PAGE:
[Namron] Mongolian style entertainment

Ronald Dawdy (HL Grimhun) ronalddawdy at yahoo.com
Wed Jul 27 16:15:21 PDT 2011


Ronald Dawdy
(SCA HL. Grimhun Hroth)

From: Pukhta 'Pooky' Lovtsevich <pookyloves at gmail.com>
To: KATHRYN GORDON <gordon-kathy at att.net>; The Loving Barony of Namron <namron at ansteorra.org>
Sent: Tuesday, July 26, 2011 4:12 PM
Subject: Re: [Namron] Mongolian style entertainment

Hello Lovely,

Do mongolian throat singers sound a bit like The Dark Crystal's slow
moving Podlings?

I just checked and I am physically capable of replicating noise that I
think sounds like Mongolian throat singing. I haven't put it to a
tempo or beat, but I could do the chorus behind someone more
knowledgably endowed and with madder skillz.

I shall see if the Brotherhood of The Great Dark Horde (GDH) has any
recorded deep pseudosubsonic throat vibrating ditties.

In the SCA the GDH is a good resource for all thing Mongolian, for
they are. I forwarded your previous last email to The Northern list
and Northkeep's because I know there be Horde Brothers amung'um.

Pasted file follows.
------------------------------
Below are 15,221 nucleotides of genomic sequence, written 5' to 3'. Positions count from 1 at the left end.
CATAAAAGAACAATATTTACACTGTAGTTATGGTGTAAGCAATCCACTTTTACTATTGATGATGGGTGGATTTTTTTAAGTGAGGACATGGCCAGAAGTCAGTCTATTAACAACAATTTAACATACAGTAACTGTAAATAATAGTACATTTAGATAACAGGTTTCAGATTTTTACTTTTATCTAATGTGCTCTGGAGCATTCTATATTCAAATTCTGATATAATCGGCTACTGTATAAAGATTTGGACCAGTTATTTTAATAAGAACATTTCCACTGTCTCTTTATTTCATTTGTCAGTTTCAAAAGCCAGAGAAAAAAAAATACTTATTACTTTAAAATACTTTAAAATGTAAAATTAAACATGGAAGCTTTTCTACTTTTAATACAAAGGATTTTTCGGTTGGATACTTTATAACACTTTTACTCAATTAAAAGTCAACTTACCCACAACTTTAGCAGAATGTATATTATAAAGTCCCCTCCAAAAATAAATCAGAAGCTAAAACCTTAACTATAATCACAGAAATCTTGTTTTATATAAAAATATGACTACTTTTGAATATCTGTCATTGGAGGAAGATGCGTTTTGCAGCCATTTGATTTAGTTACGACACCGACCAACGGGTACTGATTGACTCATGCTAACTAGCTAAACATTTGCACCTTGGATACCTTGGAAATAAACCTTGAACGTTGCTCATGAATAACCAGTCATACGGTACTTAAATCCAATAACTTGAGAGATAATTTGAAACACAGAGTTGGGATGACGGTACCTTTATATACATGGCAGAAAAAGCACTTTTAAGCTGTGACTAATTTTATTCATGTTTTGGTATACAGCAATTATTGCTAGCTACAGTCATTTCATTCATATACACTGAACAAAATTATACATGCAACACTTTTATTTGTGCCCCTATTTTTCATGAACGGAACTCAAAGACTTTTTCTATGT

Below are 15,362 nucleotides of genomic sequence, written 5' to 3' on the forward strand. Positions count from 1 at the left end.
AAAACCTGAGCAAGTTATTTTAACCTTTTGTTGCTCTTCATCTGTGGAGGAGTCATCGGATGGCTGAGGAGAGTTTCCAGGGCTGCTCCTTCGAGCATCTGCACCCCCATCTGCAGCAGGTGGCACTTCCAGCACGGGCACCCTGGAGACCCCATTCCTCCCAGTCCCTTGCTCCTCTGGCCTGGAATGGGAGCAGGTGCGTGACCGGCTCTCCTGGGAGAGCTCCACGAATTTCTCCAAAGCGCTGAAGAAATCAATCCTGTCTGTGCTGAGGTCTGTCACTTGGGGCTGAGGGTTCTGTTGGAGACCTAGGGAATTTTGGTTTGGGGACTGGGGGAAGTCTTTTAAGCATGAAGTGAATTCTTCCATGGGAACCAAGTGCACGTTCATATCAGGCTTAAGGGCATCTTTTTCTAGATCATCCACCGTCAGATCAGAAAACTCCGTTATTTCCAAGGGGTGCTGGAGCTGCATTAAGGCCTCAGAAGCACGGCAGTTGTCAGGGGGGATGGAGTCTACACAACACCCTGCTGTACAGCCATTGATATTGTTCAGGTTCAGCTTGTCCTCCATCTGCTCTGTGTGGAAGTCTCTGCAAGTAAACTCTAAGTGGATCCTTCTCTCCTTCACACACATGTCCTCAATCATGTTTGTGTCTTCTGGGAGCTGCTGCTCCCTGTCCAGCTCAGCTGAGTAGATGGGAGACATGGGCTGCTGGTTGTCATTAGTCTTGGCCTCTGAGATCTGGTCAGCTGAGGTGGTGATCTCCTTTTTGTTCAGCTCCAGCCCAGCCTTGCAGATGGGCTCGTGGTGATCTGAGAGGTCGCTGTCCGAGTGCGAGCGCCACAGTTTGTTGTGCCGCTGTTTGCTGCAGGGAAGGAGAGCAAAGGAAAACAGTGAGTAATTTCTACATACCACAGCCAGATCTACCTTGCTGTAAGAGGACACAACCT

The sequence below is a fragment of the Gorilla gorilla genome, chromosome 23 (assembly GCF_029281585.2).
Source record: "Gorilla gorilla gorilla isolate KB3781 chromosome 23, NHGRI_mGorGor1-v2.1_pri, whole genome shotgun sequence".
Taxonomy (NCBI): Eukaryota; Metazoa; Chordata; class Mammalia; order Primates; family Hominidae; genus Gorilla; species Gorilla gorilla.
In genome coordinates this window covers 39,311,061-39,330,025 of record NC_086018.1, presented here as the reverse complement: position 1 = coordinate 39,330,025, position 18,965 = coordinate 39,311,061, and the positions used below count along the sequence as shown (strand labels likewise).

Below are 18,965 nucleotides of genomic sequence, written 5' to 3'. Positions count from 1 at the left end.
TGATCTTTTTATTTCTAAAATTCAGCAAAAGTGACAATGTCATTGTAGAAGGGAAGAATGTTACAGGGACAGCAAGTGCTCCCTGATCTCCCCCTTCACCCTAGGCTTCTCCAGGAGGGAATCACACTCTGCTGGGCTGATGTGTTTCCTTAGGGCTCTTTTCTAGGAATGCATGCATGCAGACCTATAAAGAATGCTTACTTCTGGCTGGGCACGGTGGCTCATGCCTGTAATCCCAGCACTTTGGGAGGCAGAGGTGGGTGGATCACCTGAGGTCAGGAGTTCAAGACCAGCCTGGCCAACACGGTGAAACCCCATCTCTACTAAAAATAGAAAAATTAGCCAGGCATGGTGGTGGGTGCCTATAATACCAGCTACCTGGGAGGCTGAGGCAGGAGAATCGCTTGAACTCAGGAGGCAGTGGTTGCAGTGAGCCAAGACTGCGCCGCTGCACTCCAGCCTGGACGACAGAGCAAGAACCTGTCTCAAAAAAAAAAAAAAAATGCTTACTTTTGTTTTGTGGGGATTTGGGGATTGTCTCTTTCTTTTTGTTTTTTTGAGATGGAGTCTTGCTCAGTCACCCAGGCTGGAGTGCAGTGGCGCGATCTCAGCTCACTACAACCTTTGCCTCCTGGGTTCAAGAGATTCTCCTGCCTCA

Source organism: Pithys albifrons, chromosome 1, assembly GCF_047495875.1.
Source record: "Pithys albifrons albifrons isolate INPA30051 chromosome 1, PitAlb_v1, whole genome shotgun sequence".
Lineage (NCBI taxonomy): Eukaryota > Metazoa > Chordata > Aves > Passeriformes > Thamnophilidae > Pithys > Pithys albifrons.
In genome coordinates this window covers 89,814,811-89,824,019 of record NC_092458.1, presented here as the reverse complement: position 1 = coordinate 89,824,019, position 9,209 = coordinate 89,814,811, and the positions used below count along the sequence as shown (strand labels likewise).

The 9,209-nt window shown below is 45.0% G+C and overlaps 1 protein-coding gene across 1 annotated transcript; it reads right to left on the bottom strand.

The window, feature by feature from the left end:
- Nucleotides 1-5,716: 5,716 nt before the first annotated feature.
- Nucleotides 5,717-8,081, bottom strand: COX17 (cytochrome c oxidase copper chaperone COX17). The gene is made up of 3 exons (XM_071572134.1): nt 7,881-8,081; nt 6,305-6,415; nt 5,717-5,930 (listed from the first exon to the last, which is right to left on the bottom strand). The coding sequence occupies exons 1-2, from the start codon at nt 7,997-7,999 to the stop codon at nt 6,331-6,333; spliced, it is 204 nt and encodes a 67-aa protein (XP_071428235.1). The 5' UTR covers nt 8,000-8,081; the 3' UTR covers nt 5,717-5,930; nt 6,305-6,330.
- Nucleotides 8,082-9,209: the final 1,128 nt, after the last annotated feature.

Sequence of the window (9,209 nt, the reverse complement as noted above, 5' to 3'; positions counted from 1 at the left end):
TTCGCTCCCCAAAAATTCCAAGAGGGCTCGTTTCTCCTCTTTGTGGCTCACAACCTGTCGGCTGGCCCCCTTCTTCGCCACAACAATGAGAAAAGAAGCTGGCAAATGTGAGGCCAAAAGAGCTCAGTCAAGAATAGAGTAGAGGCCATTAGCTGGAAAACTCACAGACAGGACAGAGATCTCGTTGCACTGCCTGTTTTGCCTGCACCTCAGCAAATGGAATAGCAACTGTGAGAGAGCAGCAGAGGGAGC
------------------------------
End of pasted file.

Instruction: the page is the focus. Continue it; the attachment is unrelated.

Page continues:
Respect and Loving Gratitude,
Pookie / Swetelove Twyssoday - when I'm visiting The Great Dark Horde

"Life's light dispels all shadows upon the path grown over with truth." ~ Pooky

On Tue, Jul 26, 2011 at 2:00 PM, KATHRYN GORDON <gordon-kathy at att.net> wrote:
> I have been asked what is Mongolian style entertainment I hope this helps
> Mongolian throat singing is the traditional technique, known locally as
> Khoomi. Sounds are produced from very deep in the throat creating an odd yet
> melodic form of song.
> Folk songs always use figurative description to describe things. For
> example, at the beginning of an ancient folk song named Two Black Horses of
> Genghis Khan, the words are: "They're like two pearls; they're like two
> golden flowers; they're like two falling stars -- and they are the two
> horses of Genghis Khan. Their mane is like fire; their heads are like two
> crescents; they are graceful like deer; and their tails are like rainbows."
> The horse head fiddle (morin khuur), supposedly sounds like a wild horse
> neighing. Played with a bow, the fiddle has two strings. The headstock is
> intricately carved into the head of a horse.
> The yatga is a traditional Mongolian instrument, they are commonly found
> with 21 strings, however other variants are also popular. The body is a long
> wooden box angled downwards at one end and laid across the knees. The
> strings are plucked with the fingernails of the right hand. The left hand is
> used to vary the notes produced by the strings.
> The most famous dance are the Jinai dance (milking dance), the Caihong dance
> (rainbow dance), the Zhongwan dance (bowl dance), the Kuaizi dance
> (chopsticks dance), and the Andai dance.
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